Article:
Opinion: We need to protect women from the ‘woke’ Violence Against Women Act
By Andrea G. Bottner, opinion contributor
As we approach the anniversary of the Violence Against Women Act (VAWA), lawmakers should consider renaming it.
This bipartisan, landmark legislation was first enacted in 1994 to respond to the fact that the victims of domestic violence are usually women. The legislation gave women seeking assistance the critical resources they need and a way forward to a better life. Sadly, as the legislation has been reauthorized and re-evaluated over the years, women are no longer the priority.
Instead, radical gender activists have sought to allow anyone who “identifies” as a woman to enter a shelter and women-only spaces. Women are no longer prioritized in the Violence Against Women Act — at the very least, they deserve some transparency.
In 2013, there was language included in VAWA that defined who cannot be turned away from services by listing “gender identity” alongside race, ethnicity and sexual orientation. The provision meant that domestic violence shelters, rape crisis centers, homeless shelters and other facilities serving women at risk cannot turn away biological men who identify as women. At the time, there was debate about this provision being included and concerns were raised that women might not be comfortable with biological men being allowed into their places of refuge. Women lost that fight and the VAWA was forever changed.
Those who support biological men being granted access to women’s shelters say that a women’s shelter is the safest option for these men, as these biological men could be in danger if they tried to use a men’s shelter. However, a woman who was just brutalized and sought escape might not be comfortable when a biological man becomes her roommate in the very place she thought she would be safe.
There needs to be a different solution so that the safety of both biological men and women can be ensured. Perhaps a small portion of the hundreds of millions of dollars authorized by Congress to the VAWA could be put toward exploring the idea of hybrid shelters.
Thankfully, there are some lawmakers who remain concerned about the safety and comfort of women in the shelters. Rep. Debbie Lesko (R-Ariz.) has brought this issue up repeatedly. Lesko is a domestic violence survivor. She has argued against allowing transgender women in shelters: “The most egregious provisions of this bill push leftist gender ideology at the expense of important protections for women’s privacy and security.”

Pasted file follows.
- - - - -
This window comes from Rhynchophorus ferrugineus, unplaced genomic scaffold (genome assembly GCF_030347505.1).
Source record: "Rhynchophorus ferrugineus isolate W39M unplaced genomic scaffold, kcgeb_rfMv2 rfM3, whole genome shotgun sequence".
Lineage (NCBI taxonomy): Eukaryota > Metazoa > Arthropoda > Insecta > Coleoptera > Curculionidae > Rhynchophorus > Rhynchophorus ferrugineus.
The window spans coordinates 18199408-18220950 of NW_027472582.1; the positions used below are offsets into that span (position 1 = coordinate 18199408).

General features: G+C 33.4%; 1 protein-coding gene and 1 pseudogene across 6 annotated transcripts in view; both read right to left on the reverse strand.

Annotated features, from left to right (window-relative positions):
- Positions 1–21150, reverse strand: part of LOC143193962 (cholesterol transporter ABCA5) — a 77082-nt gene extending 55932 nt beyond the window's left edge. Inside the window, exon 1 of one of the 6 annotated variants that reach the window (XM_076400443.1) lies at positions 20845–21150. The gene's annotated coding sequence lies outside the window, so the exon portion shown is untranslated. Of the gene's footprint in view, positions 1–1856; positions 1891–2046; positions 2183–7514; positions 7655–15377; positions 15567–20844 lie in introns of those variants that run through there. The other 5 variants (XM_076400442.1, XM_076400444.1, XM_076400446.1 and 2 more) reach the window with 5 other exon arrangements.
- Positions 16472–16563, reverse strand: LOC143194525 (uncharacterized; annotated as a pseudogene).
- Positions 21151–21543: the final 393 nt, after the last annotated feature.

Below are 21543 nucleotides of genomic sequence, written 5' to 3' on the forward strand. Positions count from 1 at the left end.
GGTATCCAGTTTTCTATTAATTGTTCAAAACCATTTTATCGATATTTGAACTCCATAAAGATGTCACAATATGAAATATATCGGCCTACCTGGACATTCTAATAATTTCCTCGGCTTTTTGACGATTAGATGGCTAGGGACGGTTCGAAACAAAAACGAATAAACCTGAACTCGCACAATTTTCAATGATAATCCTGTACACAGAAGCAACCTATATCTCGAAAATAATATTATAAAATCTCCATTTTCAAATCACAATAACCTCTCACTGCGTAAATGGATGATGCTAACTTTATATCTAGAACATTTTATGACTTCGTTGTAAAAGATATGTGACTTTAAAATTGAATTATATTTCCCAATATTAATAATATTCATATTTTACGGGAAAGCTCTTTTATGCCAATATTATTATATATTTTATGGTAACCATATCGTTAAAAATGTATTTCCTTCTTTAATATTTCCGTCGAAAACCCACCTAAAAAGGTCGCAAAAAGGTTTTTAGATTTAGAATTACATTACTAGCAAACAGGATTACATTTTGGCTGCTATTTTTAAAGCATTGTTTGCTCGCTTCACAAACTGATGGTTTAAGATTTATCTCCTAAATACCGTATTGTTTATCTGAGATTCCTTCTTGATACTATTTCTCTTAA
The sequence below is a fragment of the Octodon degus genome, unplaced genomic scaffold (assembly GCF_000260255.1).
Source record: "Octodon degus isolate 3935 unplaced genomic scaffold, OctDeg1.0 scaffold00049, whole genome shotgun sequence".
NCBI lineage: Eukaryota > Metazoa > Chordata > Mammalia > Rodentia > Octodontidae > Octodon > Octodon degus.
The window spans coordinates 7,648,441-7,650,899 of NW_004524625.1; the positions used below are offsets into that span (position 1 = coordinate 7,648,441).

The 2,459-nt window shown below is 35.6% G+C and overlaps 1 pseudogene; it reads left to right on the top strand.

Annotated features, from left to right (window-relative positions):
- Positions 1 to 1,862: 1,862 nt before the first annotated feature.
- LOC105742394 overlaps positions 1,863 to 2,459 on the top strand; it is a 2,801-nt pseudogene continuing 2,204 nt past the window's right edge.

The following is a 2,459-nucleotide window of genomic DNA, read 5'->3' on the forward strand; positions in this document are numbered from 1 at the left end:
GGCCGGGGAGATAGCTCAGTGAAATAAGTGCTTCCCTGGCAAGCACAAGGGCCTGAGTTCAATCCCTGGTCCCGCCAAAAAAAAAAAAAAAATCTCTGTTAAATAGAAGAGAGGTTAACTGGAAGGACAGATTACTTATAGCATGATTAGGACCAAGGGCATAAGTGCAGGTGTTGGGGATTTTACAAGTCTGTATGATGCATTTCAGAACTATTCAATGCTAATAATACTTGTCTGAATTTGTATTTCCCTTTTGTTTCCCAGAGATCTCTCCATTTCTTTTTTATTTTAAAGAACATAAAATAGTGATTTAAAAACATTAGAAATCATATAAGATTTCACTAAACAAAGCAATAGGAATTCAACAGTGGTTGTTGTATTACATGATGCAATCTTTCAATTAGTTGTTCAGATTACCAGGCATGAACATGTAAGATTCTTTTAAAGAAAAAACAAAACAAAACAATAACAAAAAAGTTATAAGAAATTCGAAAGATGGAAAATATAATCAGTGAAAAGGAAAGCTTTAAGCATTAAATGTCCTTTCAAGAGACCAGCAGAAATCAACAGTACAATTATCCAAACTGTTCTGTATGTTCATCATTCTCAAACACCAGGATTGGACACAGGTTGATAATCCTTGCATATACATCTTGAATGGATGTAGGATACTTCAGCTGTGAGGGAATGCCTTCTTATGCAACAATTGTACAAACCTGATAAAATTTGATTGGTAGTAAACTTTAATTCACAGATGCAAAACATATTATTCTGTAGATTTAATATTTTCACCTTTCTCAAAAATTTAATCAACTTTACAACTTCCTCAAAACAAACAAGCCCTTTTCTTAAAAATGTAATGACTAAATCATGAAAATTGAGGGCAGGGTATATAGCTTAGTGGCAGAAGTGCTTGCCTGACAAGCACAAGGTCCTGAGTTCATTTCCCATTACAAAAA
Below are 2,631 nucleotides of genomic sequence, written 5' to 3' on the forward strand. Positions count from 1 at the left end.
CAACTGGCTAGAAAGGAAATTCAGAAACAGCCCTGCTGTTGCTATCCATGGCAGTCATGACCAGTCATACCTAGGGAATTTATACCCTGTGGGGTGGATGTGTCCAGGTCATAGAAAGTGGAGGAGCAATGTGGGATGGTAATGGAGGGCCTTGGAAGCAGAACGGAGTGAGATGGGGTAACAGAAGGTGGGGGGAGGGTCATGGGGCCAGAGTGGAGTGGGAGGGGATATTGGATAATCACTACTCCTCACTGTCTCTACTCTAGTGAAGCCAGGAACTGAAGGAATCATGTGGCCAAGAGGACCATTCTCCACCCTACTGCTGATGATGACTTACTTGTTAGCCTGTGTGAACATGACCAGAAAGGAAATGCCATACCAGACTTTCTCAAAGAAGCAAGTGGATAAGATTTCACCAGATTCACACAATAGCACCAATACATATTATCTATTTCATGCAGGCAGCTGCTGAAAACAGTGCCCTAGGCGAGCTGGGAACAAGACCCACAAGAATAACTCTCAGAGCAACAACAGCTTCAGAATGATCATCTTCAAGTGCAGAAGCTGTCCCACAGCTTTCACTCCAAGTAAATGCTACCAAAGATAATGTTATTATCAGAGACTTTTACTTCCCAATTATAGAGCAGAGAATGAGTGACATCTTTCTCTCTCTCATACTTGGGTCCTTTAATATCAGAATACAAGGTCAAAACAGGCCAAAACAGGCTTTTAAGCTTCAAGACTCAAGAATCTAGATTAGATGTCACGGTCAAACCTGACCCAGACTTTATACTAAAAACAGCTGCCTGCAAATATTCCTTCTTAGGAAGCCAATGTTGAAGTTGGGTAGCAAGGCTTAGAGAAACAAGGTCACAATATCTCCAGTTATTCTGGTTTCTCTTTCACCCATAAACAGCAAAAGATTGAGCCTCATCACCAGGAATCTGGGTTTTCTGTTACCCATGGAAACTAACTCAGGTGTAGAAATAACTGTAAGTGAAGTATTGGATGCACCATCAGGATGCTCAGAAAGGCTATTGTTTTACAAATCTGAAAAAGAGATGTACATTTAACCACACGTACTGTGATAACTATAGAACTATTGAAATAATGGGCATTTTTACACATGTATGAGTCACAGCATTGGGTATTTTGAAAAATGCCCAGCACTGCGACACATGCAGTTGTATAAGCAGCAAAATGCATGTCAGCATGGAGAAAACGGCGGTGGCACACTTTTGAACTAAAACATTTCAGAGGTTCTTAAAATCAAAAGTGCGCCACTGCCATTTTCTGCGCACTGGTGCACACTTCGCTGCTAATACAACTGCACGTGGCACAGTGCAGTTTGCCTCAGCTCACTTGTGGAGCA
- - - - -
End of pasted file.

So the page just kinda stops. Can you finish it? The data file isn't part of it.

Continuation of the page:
Unfortunately, in the past 10 years, the invasion of biological men into women’s spaces has only increased. Men are not only knocking on shelter doors, they are joining women’s athletic teams, pushing into women’s locker rooms and even joining women’s sororities. The trend seems to be clear: make way for the men and don’t consider the safety, security or privacy of the women.
Since the Violence Against Women Act doesn’t really stand for women any longer, we need something that does. The Independent Women’s Voice Women’s Bill of Rights, recently introduced in the U.S. Congress, defines exactly what a woman is and recognizes there are legitimate reasons to distinguish between the sexes with respect to athletics, prisons and other detention facilities, domestic violence shelters, rape crisis centers, restrooms, locker rooms and other places where biology, safety and or privacy are implicated.
One of the bill’s original sponsors, Sen. Cindy Hyde-Smith (R-Miss.), is well-aware of the attack on women’s privacy and security. “One of the many problems with these radical notions to redefine male and female is that they end up doing more harm than good,” Hyde-Smith said. “Our resolution simply affirms the biological differences between males and females under federal law, ensuring that womanhood is not erased by the ‘woke’ left’s reckless attempts to be inclusive.”
Common sense is starting to find its way into the states when it comes to recognizing the differences between men and women. Just last month, Kevin Stitt became the first governor in the country to put the Women’s Bill of Rights into place via executive order in Oklahoma. “Today, we’re taking a stand against this out-of-control gender ideology that is eroding the very foundation of our society,” he said. “We are going to be safeguarding the very essence of what it means to be a woman.”
This legislation has been embraced in the states of Kansas, Tennessee and, most recently, Nebraska. Defining what a woman is should help bring clarity to the raging public debate about where women and men belong. Perhaps the next time the VAWA is up for re-authorization, common sense and respect for the security of women will be in better supply.
Andrea G. Bottner is former acting director of the Office on Violence Against Women at the U.S. Department of Justice and vice president of external relations for Independent Women’s Voice.